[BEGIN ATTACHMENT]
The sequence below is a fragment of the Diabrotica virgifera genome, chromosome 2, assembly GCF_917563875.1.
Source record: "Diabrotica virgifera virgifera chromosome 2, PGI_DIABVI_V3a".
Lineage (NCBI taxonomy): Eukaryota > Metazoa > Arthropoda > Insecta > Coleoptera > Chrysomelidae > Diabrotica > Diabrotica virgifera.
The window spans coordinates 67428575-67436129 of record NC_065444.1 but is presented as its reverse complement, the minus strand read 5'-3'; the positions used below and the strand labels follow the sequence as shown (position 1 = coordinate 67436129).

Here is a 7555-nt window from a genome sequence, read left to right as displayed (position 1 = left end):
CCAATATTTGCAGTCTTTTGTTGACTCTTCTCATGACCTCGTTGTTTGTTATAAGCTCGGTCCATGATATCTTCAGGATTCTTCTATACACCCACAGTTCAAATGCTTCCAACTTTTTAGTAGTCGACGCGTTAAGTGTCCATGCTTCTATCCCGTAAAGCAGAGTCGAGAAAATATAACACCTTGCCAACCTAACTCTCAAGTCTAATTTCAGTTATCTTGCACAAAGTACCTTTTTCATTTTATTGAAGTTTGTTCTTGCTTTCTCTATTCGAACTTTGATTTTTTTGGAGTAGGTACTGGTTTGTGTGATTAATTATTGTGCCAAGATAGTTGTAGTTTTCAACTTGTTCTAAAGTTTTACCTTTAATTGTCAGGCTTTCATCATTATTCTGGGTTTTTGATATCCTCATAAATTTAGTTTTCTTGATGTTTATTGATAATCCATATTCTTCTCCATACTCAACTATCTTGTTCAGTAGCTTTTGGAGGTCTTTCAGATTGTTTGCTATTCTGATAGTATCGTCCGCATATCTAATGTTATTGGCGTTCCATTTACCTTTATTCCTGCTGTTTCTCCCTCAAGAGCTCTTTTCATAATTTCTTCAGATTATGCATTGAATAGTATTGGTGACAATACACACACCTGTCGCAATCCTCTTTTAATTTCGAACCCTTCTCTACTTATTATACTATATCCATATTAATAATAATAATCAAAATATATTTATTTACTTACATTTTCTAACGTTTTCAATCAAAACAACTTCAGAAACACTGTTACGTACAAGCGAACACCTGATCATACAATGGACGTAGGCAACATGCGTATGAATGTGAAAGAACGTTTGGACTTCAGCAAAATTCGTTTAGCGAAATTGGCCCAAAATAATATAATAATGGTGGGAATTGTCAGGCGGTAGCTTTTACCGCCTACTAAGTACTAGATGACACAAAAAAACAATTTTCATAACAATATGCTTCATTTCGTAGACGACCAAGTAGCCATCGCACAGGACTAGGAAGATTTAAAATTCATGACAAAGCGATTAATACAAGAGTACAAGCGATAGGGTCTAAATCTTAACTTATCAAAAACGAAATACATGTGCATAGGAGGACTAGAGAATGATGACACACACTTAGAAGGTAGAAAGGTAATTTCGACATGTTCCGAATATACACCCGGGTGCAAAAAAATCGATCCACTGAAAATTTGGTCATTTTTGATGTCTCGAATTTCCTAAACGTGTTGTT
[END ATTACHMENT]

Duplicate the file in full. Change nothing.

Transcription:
The sequence below is a fragment of the Diabrotica virgifera genome, chromosome 2, assembly GCF_917563875.1.
Source record: "Diabrotica virgifera virgifera chromosome 2, PGI_DIABVI_V3a".
Lineage (NCBI taxonomy): Eukaryota > Metazoa > Arthropoda > Insecta > Coleoptera > Chrysomelidae > Diabrotica > Diabrotica virgifera.
The window spans coordinates 67428575-67436129 of record NC_065444.1 but is presented as its reverse complement, the minus strand read 5'-3'; the positions used below and the strand labels follow the sequence as shown (position 1 = coordinate 67436129).

Here is a 7555-nt window from a genome sequence, read left to right as displayed (position 1 = left end):
CCAATATTTGCAGTCTTTTGTTGACTCTTCTCATGACCTCGTTGTTTGTTATAAGCTCGGTCCATGATATCTTCAGGATTCTTCTATACACCCACAGTTCAAATGCTTCCAACTTTTTAGTAGTCGACGCGTTAAGTGTCCATGCTTCTATCCCGTAAAGCAGAGTCGAGAAAATATAACACCTTGCCAACCTAACTCTCAAGTCTAATTTCAGTTATCTTGCACAAAGTACCTTTTTCATTTTATTGAAGTTTGTTCTTGCTTTCTCTATTCGAACTTTGATTTTTTTGGAGTAGGTACTGGTTTGTGTGATTAATTATTGTGCCAAGATAGTTGTAGTTTTCAACTTGTTCTAAAGTTTTACCTTTAATTGTCAGGCTTTCATCATTATTCTGGGTTTTTGATATCCTCATAAATTTAGTTTTCTTGATGTTTATTGATAATCCATATTCTTCTCCATACTCAACTATCTTGTTCAGTAGCTTTTGGAGGTCTTTCAGATTGTTTGCTATTCTGATAGTATCGTCCGCATATCTAATGTTATTGGCGTTCCATTTACCTTTATTCCTGCTGTTTCTCCCTCAAGAGCTCTTTTCATAATTTCTTCAGATTATGCATTGAATAGTATTGGTGACAATACACACACCTGTCGCAATCCTCTTTTAATTTCGAACCCTTCTCTACTTATTATACTATATCCATATTAATAATAATAATCAAAATATATTTATTTACTTACATTTTCTAACGTTTTCAATCAAAACAACTTCAGAAACACTGTTACGTACAAGCGAACACCTGATCATACAATGGACGTAGGCAACATGCGTATGAATGTGAAAGAACGTTTGGACTTCAGCAAAATTCGTTTAGCGAAATTGGCCCAAAATAATATAATAATGGTGGGAATTGTCAGGCGGTAGCTTTTACCGCCTACTAAGTACTAGATGACACAAAAAAACAATTTTCATAACAATATGCTTCATTTCGTAGACGACCAAGTAGCCATCGCACAGGACTAGGAAGATTTAAAATTCATGACAAAGCGATTAATACAAGAGTACAAGCGATAGGGTCTAAATCTTAACTTATCAAAAACGAAATACATGTGCATAGGAGGACTAGAGAATGATGACACACACTTAGAAGGTAGAAAGGTAATTTCGACATGTTCCGAATATACACCCGGGTGCAAAAAAATCGATCCACTGAAAATTTGGTCATTTTTGATGTCTCGAATTTCCTAAACGTGTTGTT